Large-Amplitude Mountain Waves in the Mesosphere Accompanying Weak Cross-Mountain Flow During DEEPWAVE Research Flight RF22
Journal Article - Open Access
NAVAL RESEARCH LAB WASHINGTON DC WASHINGTON United States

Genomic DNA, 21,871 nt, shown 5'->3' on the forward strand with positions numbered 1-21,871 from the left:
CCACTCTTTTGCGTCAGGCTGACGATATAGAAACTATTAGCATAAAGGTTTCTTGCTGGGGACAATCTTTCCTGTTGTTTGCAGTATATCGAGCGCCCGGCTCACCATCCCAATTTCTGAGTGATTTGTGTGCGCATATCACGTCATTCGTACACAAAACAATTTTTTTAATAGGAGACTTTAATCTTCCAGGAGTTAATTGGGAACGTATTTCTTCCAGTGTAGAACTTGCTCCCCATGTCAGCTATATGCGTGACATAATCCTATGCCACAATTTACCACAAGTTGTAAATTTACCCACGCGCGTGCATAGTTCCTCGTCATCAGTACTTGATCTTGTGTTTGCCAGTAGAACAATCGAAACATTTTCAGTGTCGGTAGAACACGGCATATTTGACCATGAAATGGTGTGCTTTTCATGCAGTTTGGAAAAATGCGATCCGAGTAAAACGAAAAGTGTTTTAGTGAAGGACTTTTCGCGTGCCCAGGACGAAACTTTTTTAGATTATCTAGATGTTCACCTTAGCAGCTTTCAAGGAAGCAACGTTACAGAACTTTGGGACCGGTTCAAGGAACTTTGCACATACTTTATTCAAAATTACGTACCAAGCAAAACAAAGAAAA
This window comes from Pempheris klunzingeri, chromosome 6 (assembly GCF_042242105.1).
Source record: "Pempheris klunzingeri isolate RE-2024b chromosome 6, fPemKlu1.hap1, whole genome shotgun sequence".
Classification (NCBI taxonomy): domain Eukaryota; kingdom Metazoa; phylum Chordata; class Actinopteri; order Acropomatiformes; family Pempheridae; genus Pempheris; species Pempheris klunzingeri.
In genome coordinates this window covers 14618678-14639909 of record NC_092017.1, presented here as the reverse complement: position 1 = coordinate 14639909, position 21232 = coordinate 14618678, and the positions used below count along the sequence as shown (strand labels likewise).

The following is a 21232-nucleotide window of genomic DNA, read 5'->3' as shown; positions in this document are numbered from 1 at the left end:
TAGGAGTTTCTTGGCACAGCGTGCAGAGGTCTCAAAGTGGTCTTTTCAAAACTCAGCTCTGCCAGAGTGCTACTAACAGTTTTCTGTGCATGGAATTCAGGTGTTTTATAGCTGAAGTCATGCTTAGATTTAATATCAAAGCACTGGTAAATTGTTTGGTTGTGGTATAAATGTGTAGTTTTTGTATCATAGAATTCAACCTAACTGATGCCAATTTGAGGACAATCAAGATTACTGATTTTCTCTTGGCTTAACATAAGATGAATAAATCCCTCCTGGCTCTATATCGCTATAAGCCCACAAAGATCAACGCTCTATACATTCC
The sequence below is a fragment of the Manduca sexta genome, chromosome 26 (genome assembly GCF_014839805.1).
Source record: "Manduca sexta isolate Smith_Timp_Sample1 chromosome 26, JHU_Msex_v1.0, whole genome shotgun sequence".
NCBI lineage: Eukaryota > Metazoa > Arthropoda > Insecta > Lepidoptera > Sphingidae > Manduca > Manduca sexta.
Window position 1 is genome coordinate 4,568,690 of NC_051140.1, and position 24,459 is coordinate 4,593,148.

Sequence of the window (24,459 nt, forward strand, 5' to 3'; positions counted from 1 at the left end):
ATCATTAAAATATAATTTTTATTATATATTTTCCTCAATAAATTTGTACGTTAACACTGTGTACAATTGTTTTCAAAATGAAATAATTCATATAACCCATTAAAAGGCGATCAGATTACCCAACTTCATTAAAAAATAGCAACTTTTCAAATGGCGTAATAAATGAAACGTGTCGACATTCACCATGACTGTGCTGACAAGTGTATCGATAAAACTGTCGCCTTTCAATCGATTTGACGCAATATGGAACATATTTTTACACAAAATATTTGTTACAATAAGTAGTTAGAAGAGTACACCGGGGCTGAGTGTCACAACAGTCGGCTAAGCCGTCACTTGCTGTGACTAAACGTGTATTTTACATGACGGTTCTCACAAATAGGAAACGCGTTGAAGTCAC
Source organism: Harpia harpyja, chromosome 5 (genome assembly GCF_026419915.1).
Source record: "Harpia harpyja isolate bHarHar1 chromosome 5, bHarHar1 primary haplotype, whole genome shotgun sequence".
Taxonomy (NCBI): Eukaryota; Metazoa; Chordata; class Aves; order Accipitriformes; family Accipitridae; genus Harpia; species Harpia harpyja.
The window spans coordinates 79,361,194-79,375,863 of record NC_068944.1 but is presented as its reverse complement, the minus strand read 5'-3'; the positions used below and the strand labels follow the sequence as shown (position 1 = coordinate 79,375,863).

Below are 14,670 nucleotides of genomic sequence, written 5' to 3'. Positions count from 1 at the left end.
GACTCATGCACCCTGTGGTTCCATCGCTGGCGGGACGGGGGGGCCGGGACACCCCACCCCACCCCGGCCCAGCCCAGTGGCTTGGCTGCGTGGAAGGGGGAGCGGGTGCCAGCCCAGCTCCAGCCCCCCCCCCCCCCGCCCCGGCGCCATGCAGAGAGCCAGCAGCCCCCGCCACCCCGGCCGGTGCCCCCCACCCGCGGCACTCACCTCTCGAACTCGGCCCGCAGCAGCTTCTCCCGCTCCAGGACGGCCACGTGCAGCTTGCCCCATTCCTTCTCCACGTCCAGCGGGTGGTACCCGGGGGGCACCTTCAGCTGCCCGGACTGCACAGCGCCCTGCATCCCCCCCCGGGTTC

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Mountain wave MW propagation and dynamics extending into the upper mesosphere accompanying weak forcing are examined using in situ and remote-sensing measurements aboard the National Science FoundationNational Center for Atmospheric Research Gulfstream V GV research aircraft and the German Aerospace Center Falcon. The measurements were obtained during Falcon flights FF9 and FF10 and GV Research Flight RF22 of the Deep Propagating Gravity Wave Experiment DEEPWAVE performed over Mount Cook, New Zealand, on 12 and 13 July 2014. In situ measurements revealed both trapped lee waves having zonal wavelengths of xsimilar to 12km and less, and larger-scale, vertically propagating MWs primarily at xsimilar to 20-60km and similar to 100-300km extending from west to similar to 400km east of Mount Cook. GV Rayleigh lidar measurements from 25- to 60-km altitudes showed that the weak forcing and zonal winds that increased from similar to 12ms at 12km to similar to 40 and 130ms at 30 and 55km, respectively, enabled largely linear MW propagation and strong amplitude growth with altitude into the mesosphere. GV Na lidar and airglow imager measurements revealed an extensive MW response from similar to 70 to 87km with large amplitudes and vertical displacements at xsimilar to 40-300km but with both decreasing with altitude approaching a critical level near 90km. These MWs exhibited large-scale MW breaking and among the largest sustained momentum fluxes observed in the mesosphere. UK Met Office Unified Model simulations of the RF22 MW event captured many aspects of the observed MW field and revealed that despite the dominant large-scale MW responses in the stratosphere, the major momentum fluxes accompanied smaller-scale waves.